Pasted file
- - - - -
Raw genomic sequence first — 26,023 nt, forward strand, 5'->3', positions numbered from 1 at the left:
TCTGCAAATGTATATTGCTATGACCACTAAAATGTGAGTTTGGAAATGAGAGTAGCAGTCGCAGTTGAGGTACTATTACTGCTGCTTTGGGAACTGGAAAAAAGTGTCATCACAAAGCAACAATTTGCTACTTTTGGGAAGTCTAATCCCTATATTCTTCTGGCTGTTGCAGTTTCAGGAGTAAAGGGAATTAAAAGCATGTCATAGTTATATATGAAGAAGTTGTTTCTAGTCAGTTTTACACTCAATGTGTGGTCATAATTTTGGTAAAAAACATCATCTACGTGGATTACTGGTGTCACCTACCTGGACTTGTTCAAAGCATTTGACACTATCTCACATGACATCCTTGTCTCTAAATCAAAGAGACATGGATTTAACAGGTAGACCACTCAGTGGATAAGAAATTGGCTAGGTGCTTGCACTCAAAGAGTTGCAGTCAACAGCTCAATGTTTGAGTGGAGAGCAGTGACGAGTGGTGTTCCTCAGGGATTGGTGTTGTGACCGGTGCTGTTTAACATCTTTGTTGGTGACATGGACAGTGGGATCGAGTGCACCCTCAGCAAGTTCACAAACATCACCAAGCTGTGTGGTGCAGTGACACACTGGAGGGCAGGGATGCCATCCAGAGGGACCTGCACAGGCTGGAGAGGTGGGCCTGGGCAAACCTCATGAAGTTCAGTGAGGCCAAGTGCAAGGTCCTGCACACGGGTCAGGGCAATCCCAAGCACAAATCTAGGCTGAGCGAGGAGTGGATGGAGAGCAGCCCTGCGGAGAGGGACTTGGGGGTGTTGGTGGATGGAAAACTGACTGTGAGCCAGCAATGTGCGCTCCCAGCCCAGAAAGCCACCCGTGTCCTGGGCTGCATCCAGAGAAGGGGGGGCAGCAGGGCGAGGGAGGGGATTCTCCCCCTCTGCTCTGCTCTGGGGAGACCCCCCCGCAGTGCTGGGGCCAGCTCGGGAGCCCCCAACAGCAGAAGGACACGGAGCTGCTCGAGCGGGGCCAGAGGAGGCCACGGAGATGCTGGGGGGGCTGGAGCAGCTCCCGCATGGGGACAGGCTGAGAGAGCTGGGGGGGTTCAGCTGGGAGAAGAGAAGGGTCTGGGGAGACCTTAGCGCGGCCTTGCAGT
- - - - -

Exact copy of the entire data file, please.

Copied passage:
Raw genomic sequence first — 26,023 nt, forward strand, 5'->3', positions numbered from 1 at the left:
TCTGCAAATGTATATTGCTATGACCACTAAAATGTGAGTTTGGAAATGAGAGTAGCAGTCGCAGTTGAGGTACTATTACTGCTGCTTTGGGAACTGGAAAAAAGTGTCATCACAAAGCAACAATTTGCTACTTTTGGGAAGTCTAATCCCTATATTCTTCTGGCTGTTGCAGTTTCAGGAGTAAAGGGAATTAAAAGCATGTCATAGTTATATATGAAGAAGTTGTTTCTAGTCAGTTTTACACTCAATGTGTGGTCATAATTTTGGTAAAAAACATCATCTACGTGGATTACTGGTGTCACCTACCTGGACTTGTTCAAAGCATTTGACACTATCTCACATGACATCCTTGTCTCTAAATCAAAGAGACATGGATTTAACAGGTAGACCACTCAGTGGATAAGAAATTGGCTAGGTGCTTGCACTCAAAGAGTTGCAGTCAACAGCTCAATGTTTGAGTGGAGAGCAGTGACGAGTGGTGTTCCTCAGGGATTGGTGTTGTGACCGGTGCTGTTTAACATCTTTGTTGGTGACATGGACAGTGGGATCGAGTGCACCCTCAGCAAGTTCACAAACATCACCAAGCTGTGTGGTGCAGTGACACACTGGAGGGCAGGGATGCCATCCAGAGGGACCTGCACAGGCTGGAGAGGTGGGCCTGGGCAAACCTCATGAAGTTCAGTGAGGCCAAGTGCAAGGTCCTGCACACGGGTCAGGGCAATCCCAAGCACAAATCTAGGCTGAGCGAGGAGTGGATGGAGAGCAGCCCTGCGGAGAGGGACTTGGGGGTGTTGGTGGATGGAAAACTGACTGTGAGCCAGCAATGTGCGCTCCCAGCCCAGAAAGCCACCCGTGTCCTGGGCTGCATCCAGAGAAGGGGGGGCAGCAGGGCGAGGGAGGGGATTCTCCCCCTCTGCTCTGCTCTGGGGAGACCCCCCCGCAGTGCTGGGGCCAGCTCGGGAGCCCCCAACAGCAGAAGGACACGGAGCTGCTCGAGCGGGGCCAGAGGAGGCCACGGAGATGCTGGGGGGGCTGGAGCAGCTCCCGCATGGGGACAGGCTGAGAGAGCTGGGGGGGTTCAGCTGGGAGAAGAGAAGGGTCTGGGGAGACCTTAGCGCGGCCTTGCAGT